The US DOT awards eight US carriers Havana traffic rights

The US Department of Transportation (DOT) says it has reached a tentative decision on allocation of its Havana traffic rights with eight US carrier: Alaska Airlines laska Airlines, American Airlines, Delta Air Lines, Frontier Airlines, jetBlue Airways, Southwest, Spirit Airlines, and United Airlines are among the successful applicants.


Under the terms of a Memorandum of Understanding (MOU) signed between the US and Cuba in February this year, each country may operate up to twenty daily return flights between the US and Havana and up to ten daily return flights between the US and each of Cuba’s nine international airports, other than Havana, for a total of ninety daily return flights.

“A dozen US airlines applied for the chance to operate scheduled passenger and cargo service to Havana,” U.S. Transportation Secretary Anthony Foxx said in a statement. “Collectively, the airlines applied for nearly sixty flights per day to Havana, exceeding the twenty daily flights made available by arrangement between the two governments. The Department’s principal objective in making its proposed selections was to maximize public benefits, including choosing airlines that offered and could maintain the best ongoing service between the US and Havana.”

As such, following the allocation of non-Havana frequencies last month, the DOT broke down its allocation of the twenty remaining Cuban daily frequencies as follows:

  • Alaska Airlines: a 1x daily Los Angeles Int’l-Havana service using B737-900(ER) equipment;
  • American Airlines: a 4x daily Miami Int’l-Havana service using B737-800 equipment and a 1x daily Charlotte-Havana service using A319-100 equipment;
  • Delta Air Lines: a 1x daily New York JFK-Havana service using B757-200 equipment, a 1x daily Atlanta Hartsfield Jackson-Havana service using B757-200 equipment, and a 1x daily Miami Int’l-Havana service using B737-800 equipment;
  • Frontier Airlines: a 1x daily Miami Int’l-Havana service using A320ceo and A320neo equipment;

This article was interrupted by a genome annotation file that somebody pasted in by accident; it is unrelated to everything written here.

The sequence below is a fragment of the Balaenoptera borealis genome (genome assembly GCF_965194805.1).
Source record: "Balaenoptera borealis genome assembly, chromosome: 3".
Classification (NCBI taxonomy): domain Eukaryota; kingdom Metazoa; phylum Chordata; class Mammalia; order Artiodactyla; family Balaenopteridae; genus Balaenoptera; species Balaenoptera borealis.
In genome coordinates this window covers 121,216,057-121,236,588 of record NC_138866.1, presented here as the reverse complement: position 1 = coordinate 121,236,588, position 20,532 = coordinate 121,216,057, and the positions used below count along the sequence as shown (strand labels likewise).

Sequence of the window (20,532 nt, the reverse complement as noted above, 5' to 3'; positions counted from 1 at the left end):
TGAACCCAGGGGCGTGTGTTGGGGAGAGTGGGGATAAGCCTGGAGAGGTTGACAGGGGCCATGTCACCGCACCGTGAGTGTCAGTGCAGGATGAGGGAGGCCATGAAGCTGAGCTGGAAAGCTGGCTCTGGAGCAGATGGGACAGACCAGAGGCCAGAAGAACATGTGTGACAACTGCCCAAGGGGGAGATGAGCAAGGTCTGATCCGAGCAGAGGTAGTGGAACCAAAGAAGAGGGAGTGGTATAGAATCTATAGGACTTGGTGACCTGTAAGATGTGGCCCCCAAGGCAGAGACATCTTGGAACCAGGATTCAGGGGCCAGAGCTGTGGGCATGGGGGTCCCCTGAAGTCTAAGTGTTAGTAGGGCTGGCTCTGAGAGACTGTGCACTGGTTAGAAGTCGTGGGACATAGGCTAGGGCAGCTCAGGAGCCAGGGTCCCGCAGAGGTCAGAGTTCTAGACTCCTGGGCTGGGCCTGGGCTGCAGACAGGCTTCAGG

• jetBlue Airways: a 2x daily Fort Lauderdale Int’l-Havana service (except Saturdays) using A320/321 equipment, a 1x daily New York JFK-Havana service using A320/321 equipment, and a 1x daily Orlando Int’l-Havana service using A320/321 equipment;
  • Southwest Airlines: a 2x daily Fort Lauderdale Int’l-Havana service using B737-800 equipment and a 1x daily Tampa Int’l-Havana service using B737-800 equipment;
  • Spirit Airlines: a 2x daily Fort Lauderdale Int’l-Havana service using A319 equipment;
  • United Airlines: a 1x daily Newark-Havana service using B737-800 equipment (with one additional Saturday-only flight) and a 1x weekly Houston Intc’l-Havana service (Saturdays only) using B737-800 equipment.

Applications from Dynamic International Airways and Eastern Air Lines were rejected on the grounds that neither have completed the necessary licensing steps to conduct scheduled flights. Eastern is currently only allowed to operate passenger charter flights and while Dynamic is permitted to operate scheduled interstate and foreign flights, the DOT has yet to effect those scheduled certificates.

An application from Silver Airways was rejected on the grounds that its proposed use of smaller Saab 340B equipment would be an inefficient use of the limited and in demand Havana slots. A proposal from Sun Country Airlines was rejected on the grounds that it did not adequately prove how its less-than-daily service proposals at Fort Myers Southwest Florida and Minneapolis/St. Paul would be more beneficial than proposals from other carriers for a more frequent operation.

Source: ch-aviation.com.

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